Trump ally Robert Costello reveals what he told the Manhattan grand jury
Photo: Screen capture

Donald Trump ally Robert Costello spoke to the grand jury on Monday as a defense witness for the former president to discredit lawyer Michael Cohen, who has been giving information to the district attorney.

Costello said that he began by handing D.A. Alvin Bragg five bundles of papers that he said should be given to the grand jury.

"In 2018, I gave essentially the same information to the United States Attorney's Office for the Southern District of New York, only after they notified me that Michael Cohen had executed a waiver of the attorney-client privilege," said Costello.

He went on to call it a "stupid" move because it allows him to be able to hand over incriminating information, he said.

Costello also claimed that the SDNY clearly didn't coordinate with Cohen on anything after that fact, implying that it was due to his "evidence" that he provided and Cohen's lack of reliability that Trump wasn't ever charged federally. The Justice Department never acted on the information that Cohen gave them because there is a policy of not indicting the sitting president.

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"Today after giving all those materials to the Manhattan district attorney's office, out of 321 emails they cherry-picked six emails to ask me about," Costello continued. "And, of course, they took them out of context. When they took them out of context, I told the grand jurors, I don't know whether this will ultimately come to fruition or not. I told them to ask for the entire packet. And I held it up. I said there's 321 emails. You need to see each and every email, which follows in chronological fashion and gives you the life history of Michael Cohen dealing with our firm. I understand that, earlier, there were some comments made by the folks out here that you were waiting for Trump's lawyers. We are not Trump's lawyers. We do not represent Trump. We have never represented Trump."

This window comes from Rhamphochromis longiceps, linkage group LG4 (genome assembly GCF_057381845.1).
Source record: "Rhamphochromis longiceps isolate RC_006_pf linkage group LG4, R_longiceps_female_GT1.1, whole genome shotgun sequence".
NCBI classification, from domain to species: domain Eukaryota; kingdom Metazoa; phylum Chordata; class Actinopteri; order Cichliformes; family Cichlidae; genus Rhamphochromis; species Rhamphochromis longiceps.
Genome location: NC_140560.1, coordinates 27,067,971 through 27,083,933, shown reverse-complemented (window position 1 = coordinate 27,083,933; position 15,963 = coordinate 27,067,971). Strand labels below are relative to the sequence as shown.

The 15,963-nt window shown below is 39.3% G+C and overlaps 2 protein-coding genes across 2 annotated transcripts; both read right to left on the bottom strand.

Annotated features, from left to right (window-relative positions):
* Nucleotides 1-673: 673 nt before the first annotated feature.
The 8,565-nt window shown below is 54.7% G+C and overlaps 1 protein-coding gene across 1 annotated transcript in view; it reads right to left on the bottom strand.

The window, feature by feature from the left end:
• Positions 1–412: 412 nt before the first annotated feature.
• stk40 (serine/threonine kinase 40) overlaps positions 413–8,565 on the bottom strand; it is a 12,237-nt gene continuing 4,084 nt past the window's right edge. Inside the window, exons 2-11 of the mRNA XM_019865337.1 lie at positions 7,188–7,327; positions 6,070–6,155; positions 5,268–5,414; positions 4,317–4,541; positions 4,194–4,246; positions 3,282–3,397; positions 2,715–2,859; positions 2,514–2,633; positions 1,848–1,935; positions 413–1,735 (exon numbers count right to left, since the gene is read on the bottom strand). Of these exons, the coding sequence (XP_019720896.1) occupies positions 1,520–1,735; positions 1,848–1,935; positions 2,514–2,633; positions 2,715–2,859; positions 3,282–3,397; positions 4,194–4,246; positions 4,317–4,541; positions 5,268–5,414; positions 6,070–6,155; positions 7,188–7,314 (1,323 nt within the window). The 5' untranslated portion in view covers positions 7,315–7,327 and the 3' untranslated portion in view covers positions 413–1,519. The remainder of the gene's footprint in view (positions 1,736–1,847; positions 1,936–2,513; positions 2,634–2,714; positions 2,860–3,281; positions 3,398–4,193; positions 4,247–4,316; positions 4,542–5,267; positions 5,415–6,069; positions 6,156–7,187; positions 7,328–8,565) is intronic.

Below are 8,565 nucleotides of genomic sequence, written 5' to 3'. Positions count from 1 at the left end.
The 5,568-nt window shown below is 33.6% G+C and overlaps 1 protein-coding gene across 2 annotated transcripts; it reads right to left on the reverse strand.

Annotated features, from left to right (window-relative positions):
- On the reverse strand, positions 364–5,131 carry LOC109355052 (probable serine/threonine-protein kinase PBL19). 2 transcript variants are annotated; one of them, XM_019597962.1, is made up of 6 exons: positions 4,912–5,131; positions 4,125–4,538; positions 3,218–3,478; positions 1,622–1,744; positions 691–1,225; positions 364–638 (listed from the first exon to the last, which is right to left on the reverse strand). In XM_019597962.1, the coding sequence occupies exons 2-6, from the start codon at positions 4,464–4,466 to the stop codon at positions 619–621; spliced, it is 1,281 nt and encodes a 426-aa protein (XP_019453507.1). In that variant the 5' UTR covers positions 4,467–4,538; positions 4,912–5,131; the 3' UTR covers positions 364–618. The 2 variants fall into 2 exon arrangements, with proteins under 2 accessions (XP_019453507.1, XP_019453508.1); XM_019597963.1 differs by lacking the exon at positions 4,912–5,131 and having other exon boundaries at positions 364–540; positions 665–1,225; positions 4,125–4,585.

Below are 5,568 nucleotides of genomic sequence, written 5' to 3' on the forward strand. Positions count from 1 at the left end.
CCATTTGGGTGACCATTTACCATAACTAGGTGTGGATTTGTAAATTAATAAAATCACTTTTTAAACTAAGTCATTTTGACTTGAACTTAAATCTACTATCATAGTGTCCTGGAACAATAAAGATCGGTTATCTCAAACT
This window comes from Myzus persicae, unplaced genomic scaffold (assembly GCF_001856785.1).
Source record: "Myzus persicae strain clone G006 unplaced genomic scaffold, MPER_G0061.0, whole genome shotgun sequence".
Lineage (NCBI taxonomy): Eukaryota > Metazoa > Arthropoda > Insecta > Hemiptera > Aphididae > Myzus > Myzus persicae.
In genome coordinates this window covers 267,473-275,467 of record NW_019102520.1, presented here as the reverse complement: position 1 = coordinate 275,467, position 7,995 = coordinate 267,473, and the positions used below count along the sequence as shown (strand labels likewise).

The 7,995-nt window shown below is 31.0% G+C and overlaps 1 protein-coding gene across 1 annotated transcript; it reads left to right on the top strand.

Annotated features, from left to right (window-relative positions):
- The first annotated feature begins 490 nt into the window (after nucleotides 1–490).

Instead, Costello has represented Rudy Giuliani in matters around Trump issues and his election and Steve Bannon in other unrelated matters.

Costello went on to say that Cohen was panicking after the FBI executed a search warrant of his office and home.

"He was imagining the worst for himself," said Costello, "although, at that moment in time, he still hadn't been charged with any crimes. So Michael Cohen, was in that state of high anxiety when he said to us numerous times, 'I'm looking for a way out. I need an escape hatch. How do I do this? I need to know what my options are.' And his options were, as he mentioned ... 'Do I have a chance for a pardon? Do I have a chance for a commutation?' I'm not sure he understood what that term actually meant. 'Do I have a chance for a cooperation agreement?' He said, 'I don't understand why they did this to me because I was already cooperating with the House and with the FBI.' Of course, he forgot to mention that he lied to the House, for which he was later convicted. So, I of course followed my obligations as an attorney and explained each of his rights and what he could do."

One of those things, according to special counsel Robert Mueller's report, was to reassure Cohen that he'd be taken care of because he had friends in high places.

Cohen will deliver a rebuttal on Monday evening with MSNBC.

See that full video below or the link here.

Robert Costello www.youtube.com